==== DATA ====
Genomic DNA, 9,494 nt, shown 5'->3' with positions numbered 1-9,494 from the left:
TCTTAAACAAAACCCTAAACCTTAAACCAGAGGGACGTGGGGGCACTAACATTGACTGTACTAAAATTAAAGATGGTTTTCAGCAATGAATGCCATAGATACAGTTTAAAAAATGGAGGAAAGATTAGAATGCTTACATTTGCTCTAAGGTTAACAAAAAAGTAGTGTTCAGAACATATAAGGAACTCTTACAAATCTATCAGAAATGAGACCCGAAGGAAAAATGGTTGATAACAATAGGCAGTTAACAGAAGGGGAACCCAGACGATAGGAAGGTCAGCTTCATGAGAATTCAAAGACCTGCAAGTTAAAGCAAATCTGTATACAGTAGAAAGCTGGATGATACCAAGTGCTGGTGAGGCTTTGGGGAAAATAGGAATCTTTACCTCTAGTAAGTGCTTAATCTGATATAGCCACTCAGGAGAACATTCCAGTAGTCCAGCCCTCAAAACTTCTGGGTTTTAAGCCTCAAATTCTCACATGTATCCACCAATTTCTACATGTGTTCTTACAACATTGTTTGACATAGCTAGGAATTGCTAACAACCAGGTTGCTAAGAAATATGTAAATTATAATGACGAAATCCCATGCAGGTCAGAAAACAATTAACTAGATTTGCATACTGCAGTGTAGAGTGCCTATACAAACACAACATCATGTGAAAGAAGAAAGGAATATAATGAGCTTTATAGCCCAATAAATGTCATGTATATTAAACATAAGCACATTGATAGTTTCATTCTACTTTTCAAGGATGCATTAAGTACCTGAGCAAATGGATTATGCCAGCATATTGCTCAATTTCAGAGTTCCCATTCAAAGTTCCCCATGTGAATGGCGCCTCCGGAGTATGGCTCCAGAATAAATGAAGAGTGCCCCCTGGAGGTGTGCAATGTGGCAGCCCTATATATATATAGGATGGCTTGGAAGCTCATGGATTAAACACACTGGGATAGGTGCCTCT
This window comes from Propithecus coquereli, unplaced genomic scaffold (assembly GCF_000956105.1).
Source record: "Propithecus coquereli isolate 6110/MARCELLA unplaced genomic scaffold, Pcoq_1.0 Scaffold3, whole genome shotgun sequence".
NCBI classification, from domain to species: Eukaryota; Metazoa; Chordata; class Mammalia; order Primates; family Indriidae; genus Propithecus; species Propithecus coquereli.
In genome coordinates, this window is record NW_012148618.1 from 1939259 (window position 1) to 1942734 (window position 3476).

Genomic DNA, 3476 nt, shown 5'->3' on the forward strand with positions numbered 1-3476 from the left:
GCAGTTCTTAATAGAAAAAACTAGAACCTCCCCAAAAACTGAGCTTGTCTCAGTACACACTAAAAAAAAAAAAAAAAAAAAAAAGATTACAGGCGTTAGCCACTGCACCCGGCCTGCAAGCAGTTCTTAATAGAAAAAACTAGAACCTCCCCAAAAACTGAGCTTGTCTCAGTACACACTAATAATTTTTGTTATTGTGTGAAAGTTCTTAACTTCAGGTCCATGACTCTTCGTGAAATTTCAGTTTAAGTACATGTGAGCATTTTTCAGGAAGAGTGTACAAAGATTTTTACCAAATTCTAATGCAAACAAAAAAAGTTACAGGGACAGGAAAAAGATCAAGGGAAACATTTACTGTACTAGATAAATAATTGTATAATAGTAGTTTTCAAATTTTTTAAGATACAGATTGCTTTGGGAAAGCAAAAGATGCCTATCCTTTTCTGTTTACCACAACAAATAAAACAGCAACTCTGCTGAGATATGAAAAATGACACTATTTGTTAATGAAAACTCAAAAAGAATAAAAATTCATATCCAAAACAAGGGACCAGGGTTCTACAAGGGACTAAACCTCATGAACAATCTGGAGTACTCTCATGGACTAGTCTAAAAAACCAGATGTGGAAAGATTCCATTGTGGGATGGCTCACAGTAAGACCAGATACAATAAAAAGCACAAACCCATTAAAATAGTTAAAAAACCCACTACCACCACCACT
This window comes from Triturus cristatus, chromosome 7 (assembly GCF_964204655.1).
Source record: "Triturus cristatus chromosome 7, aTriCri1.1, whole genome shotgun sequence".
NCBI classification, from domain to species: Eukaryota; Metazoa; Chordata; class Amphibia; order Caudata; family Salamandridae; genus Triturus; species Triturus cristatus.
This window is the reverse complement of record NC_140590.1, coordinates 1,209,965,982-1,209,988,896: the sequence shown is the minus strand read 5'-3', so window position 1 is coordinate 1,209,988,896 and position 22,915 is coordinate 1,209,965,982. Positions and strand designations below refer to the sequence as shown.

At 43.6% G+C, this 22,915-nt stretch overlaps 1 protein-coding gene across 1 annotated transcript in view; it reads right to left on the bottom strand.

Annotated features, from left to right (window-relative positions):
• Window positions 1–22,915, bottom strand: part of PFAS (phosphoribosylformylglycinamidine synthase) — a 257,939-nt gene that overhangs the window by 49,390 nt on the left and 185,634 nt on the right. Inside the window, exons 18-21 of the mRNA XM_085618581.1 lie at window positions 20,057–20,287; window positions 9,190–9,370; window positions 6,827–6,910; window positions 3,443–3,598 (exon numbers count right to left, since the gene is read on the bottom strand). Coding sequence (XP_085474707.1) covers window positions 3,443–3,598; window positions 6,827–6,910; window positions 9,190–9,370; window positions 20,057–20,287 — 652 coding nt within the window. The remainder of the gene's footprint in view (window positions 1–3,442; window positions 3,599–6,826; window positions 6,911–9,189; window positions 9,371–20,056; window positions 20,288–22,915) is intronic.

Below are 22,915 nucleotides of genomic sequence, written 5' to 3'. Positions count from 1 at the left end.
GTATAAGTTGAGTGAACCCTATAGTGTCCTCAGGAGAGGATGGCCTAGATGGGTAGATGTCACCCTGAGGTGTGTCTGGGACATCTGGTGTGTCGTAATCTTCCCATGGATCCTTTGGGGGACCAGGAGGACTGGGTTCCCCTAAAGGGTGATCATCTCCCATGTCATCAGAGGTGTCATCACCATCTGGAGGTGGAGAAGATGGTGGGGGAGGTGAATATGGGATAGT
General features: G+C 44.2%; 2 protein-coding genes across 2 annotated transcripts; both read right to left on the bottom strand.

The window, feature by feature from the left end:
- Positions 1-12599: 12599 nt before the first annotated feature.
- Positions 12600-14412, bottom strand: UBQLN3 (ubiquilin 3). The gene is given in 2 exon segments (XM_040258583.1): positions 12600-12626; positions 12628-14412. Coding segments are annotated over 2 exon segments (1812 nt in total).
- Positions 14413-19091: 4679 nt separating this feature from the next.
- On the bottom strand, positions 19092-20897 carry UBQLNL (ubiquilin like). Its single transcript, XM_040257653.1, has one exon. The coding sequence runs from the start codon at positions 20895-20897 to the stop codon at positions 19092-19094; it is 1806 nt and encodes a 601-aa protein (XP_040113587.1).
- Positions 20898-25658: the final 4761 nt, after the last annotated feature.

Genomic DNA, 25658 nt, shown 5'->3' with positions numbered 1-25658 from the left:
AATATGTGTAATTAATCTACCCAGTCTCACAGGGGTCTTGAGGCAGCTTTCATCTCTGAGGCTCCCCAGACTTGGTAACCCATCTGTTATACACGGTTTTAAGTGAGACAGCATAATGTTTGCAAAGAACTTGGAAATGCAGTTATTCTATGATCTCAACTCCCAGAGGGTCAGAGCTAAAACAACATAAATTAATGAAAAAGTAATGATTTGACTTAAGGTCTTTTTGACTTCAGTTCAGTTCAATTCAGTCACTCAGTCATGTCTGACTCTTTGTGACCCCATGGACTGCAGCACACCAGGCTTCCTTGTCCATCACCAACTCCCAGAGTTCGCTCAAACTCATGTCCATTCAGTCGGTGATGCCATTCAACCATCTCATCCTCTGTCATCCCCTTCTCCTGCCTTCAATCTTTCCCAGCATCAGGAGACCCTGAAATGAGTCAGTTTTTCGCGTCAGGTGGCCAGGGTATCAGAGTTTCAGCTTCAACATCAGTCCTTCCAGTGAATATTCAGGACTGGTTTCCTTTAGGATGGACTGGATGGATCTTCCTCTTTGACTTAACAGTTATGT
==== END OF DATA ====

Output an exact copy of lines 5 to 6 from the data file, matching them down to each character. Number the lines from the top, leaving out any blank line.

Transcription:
NCBI classification, from domain to species: Eukaryota; Metazoa; Chordata; class Mammalia; order Primates; family Indriidae; genus Propithecus; species Propithecus coquereli.
In genome coordinates, this window is record NW_012148618.1 from 1939259 (window position 1) to 1942734 (window position 3476).